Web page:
CASE STUDY: Collaborative Efforts to Retain Port Salerno’s Diverse Maritime Heritage

Case Study
Collaborative Efforts to Retain Port Salerno’s Diverse Maritime Heritage

Port Salerno, Florida (Martin County)


Port Salerno is a quaint historic fishing village of approximately 10,000 people, hidden away on the east coast of Florida near the mouth of the St. Lucie River and the Atlantic Ocean. The Port Salerno area is ideal for uses that include sport and recreational fishing, offshore charters, marinas, and commercial fishing.

Port Salerno was finding it difficult to retain its “fisherman’s paradise” identity. The community was in need of revitalization and the commercial fishermen were at risk of losing their docks. Collaborations with the county and the State of Florida enabled the community to find viable solutions to address local goals, including public access to its waterfront, retention of commercial fishing as a historic resource, and revitalization of the local economy.

The process followed in Port Salerno has all the hallmarks of many similar successful efforts and thus, is transferable elsewhere, albeit with the need for much local effort. The main components of success were the will of the community and its desire to come to equitable solutions, sprinkled with a healthy dose of strong leadership. Though some of the mechanisms and policy tools used in Port Salerno may be unique to Florida, such as Community Redevelopment Areas and a Waterfronts Florida designation, the overall goals and outcomes likely could have been achieved via other mechanisms.

Best Practices


  • “The main method utilized by the Port Salerno community was simply getting organized.” (Teresa Lamar-Sarno)
  • Local commercial fishermen organized themselves into a non-profit organization.
  • The Port Salerno Neighborhood Advisory Committee was formed.
  • Outside expertise and resources were enlisted (for example, from state agencies).
  • A community vision plan for the waterfront was developed.
  • A Community Redevelopment Area was formed and served as a financing mechanism.
  • Local commercial fishermen initiated an annual seafood festival to benefit the community.


Full Case Study Description
For many years, the Port Salerno community has worked diligently on revitalizing its waterfront. In 2001, Port Salerno was one of the first Community Redevelopment Areas in Martin County. In that same year, Port Salerno also was designated a Working Waterfronts Community by the Florida Department of Community Affairs (currently, designations are made by the Florida Department of Economic Opportunity). With extensive public participation and the assistance of the Port Salerno Community Revitalization Committee, the community generated a vision plan to address four goals: 1) public access to the waterfront; 2) retaining commercial fishing as a historic resource; 3) revitalizing the local economy; and 4) mitigating the effects of natural hazards. The local government adopted the vision plan and has implemented many of the policies within the plan.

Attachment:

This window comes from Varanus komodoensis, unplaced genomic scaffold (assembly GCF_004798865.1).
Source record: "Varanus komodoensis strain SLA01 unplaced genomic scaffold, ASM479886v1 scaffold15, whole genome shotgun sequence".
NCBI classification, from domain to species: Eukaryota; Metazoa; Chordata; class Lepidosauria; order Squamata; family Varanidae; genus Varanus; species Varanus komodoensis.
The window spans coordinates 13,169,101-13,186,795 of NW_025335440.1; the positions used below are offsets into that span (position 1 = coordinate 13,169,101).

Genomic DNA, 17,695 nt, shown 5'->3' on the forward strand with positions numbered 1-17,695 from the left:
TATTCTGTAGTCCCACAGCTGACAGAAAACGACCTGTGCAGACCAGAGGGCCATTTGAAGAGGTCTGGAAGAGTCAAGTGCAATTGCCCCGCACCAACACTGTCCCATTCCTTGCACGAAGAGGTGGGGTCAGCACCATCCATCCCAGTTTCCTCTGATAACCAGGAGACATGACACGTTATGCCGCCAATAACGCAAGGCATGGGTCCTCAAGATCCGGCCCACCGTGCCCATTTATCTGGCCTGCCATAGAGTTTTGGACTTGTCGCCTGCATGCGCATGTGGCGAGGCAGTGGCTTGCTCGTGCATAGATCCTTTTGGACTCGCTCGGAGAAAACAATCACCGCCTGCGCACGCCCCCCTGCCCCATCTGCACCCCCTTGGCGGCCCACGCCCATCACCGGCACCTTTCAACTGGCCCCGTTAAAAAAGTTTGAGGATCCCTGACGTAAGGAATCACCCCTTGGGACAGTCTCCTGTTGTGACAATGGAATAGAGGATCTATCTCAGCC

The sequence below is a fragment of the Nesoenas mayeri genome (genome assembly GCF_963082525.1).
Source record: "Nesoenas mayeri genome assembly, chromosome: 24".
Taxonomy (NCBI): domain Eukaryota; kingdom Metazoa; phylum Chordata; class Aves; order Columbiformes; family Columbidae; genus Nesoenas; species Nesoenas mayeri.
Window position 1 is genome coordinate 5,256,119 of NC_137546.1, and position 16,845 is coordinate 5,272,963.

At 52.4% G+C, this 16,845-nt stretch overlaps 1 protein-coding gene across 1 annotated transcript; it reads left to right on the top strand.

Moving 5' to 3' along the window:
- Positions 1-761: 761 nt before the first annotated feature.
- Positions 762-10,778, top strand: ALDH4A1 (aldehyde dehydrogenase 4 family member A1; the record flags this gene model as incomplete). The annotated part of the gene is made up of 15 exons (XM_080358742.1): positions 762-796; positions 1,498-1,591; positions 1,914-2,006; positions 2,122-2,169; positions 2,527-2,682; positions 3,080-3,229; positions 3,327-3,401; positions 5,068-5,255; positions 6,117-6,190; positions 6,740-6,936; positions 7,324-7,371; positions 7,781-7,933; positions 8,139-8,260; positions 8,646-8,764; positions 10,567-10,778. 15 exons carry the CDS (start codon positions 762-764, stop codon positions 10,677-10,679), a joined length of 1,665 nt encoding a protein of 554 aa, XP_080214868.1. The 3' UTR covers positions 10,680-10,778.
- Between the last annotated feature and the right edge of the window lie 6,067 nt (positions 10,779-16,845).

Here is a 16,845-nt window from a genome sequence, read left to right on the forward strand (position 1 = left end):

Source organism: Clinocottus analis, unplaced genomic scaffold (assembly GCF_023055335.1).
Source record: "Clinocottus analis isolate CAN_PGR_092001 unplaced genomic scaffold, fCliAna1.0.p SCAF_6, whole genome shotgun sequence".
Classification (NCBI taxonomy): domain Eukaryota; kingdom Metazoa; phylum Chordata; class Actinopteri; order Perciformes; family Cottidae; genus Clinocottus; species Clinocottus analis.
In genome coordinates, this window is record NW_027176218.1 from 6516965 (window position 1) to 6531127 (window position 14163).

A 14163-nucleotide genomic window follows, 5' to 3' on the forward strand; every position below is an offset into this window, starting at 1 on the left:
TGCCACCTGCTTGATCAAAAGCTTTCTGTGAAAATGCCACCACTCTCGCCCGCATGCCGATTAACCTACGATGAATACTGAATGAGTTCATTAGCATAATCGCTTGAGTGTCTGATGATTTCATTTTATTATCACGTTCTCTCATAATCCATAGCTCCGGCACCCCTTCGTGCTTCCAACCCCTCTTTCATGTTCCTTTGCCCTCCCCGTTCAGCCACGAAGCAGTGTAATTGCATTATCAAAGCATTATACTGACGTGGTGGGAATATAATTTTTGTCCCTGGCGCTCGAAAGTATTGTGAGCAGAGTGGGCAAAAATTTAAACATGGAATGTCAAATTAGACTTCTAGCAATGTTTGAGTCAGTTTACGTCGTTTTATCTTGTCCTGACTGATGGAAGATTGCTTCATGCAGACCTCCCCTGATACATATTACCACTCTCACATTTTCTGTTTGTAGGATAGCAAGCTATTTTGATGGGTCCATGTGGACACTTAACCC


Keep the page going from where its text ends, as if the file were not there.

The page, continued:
The Port Salerno revitalization effort came at an opportune time for the commercial fishing industry. In 1994, Florida adopted a net ban on all Florida waters, which delivered a severe economic blow to the commercial fishing community. Before the ban, there were 253 full-time local commercial fishermen. Today there are only 40.

Furthermore, local commercial fishermen were suffering from a negative perception within the community: some residents felt the commercial fishing industry was harmful to the environment, was hurting the recreational fishing economy, and claimed that industry docks were an eyesore. In addition, Port Salerno commercial fishermen were in a property dispute with Martin County. The fishermen realized that they needed to breathe life into their industry, resolve the dispute with the county, and improve their image.

Actions and Approaches
The main method utilized by the Port Salerno community and the commercial fishermen was simply getting organized. For example, in addition to the fishermen organizing, a Port Salerno Neighborhood Advisory Committee was formed by the Martin County Community Development Agency to advise them on redevelopment issues. By utilizing all these methods, the community was able to achieve its goals.